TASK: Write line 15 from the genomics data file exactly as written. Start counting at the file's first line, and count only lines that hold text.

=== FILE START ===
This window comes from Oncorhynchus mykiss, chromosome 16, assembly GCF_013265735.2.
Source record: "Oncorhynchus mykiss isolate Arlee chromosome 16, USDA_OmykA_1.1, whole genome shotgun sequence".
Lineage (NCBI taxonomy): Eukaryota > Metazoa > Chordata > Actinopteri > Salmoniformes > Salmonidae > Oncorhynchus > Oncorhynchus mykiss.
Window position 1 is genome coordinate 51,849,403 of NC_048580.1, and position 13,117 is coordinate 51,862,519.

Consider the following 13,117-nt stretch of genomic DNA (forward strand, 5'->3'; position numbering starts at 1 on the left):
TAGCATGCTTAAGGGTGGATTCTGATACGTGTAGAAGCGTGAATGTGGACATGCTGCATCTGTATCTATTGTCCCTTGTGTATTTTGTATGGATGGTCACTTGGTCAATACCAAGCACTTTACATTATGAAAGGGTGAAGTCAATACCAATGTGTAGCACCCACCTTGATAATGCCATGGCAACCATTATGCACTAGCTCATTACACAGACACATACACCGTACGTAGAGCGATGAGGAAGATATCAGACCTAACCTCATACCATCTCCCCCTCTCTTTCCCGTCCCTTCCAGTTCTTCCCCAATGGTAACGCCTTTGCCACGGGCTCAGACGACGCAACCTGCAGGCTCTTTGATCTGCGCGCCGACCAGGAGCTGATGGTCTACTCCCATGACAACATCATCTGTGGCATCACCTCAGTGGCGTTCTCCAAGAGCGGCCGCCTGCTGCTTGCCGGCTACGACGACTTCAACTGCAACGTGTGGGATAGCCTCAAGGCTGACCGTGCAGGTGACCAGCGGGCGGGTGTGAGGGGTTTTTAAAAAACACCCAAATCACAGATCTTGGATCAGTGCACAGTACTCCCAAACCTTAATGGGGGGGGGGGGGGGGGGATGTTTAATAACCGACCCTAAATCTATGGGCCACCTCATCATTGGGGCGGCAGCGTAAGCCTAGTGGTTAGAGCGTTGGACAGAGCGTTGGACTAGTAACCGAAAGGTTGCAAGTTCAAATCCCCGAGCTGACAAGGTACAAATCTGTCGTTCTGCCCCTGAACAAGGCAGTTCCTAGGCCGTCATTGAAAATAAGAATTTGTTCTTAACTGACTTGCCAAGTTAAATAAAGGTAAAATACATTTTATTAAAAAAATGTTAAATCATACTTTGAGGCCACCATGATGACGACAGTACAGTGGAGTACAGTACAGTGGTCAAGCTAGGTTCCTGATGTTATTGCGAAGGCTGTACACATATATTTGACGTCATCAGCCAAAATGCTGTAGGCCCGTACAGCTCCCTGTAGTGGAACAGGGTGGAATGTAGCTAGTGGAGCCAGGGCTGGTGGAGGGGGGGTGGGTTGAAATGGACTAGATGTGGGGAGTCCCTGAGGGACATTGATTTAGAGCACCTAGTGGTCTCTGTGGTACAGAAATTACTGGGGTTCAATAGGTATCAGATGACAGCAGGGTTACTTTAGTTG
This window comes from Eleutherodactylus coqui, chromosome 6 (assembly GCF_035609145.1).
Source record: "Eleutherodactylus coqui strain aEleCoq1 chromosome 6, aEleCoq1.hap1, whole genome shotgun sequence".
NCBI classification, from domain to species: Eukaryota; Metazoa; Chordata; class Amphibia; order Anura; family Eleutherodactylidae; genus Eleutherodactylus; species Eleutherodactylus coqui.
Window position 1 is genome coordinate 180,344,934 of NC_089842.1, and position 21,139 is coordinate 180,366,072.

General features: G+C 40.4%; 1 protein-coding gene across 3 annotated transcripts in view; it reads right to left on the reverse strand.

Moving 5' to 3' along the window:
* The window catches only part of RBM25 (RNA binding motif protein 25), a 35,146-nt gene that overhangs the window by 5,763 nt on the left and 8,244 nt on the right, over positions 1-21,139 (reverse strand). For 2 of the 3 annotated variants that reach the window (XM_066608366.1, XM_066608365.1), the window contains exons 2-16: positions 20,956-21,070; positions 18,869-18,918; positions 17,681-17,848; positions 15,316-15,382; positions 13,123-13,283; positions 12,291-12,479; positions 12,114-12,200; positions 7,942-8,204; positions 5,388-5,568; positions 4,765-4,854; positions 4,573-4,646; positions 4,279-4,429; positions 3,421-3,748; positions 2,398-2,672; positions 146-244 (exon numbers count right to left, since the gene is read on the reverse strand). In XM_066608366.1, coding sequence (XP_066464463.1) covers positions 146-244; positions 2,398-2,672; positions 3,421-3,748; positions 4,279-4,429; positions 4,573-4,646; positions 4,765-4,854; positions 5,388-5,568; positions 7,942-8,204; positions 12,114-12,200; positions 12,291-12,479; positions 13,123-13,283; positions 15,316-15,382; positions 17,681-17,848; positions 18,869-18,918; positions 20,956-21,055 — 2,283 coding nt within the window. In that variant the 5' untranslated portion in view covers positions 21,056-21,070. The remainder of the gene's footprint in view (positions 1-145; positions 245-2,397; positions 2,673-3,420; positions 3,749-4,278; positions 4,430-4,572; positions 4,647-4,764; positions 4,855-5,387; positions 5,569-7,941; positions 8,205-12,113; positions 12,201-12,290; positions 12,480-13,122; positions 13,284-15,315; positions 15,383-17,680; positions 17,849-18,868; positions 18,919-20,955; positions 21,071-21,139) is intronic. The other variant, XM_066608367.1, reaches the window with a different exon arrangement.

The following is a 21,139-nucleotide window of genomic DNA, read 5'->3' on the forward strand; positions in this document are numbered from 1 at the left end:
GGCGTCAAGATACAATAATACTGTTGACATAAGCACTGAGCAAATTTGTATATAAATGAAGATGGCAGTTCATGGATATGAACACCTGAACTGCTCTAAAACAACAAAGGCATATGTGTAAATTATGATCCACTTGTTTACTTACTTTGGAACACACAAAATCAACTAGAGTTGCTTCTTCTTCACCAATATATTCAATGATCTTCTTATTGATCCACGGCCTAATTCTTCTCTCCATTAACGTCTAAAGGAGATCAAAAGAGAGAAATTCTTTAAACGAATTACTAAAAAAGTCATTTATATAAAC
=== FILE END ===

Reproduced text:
GGCGTCAAGATACAATAATACTGTTGACATAAGCACTGAGCAAATTTGTATATAAATGAAGATGGCAGTTCATGGATATGAACACCTGAACTGCTCTAAAACAACAAAGGCATATGTGTAAATTATGATCCACTTGTTTACTTACTTTGGAACACACAAAATCAACTAGAGTTGCTTCTTCTTCACCAATATATTCAATGATCTTCTTATTGATCCACGGCCTAATTCTTCTCTCCATTAACGTCTAAAGGAGATCAAAAGAGAGAAATTCTTTAAACGAATTACTAAAAAAGTCATTTATATAAAC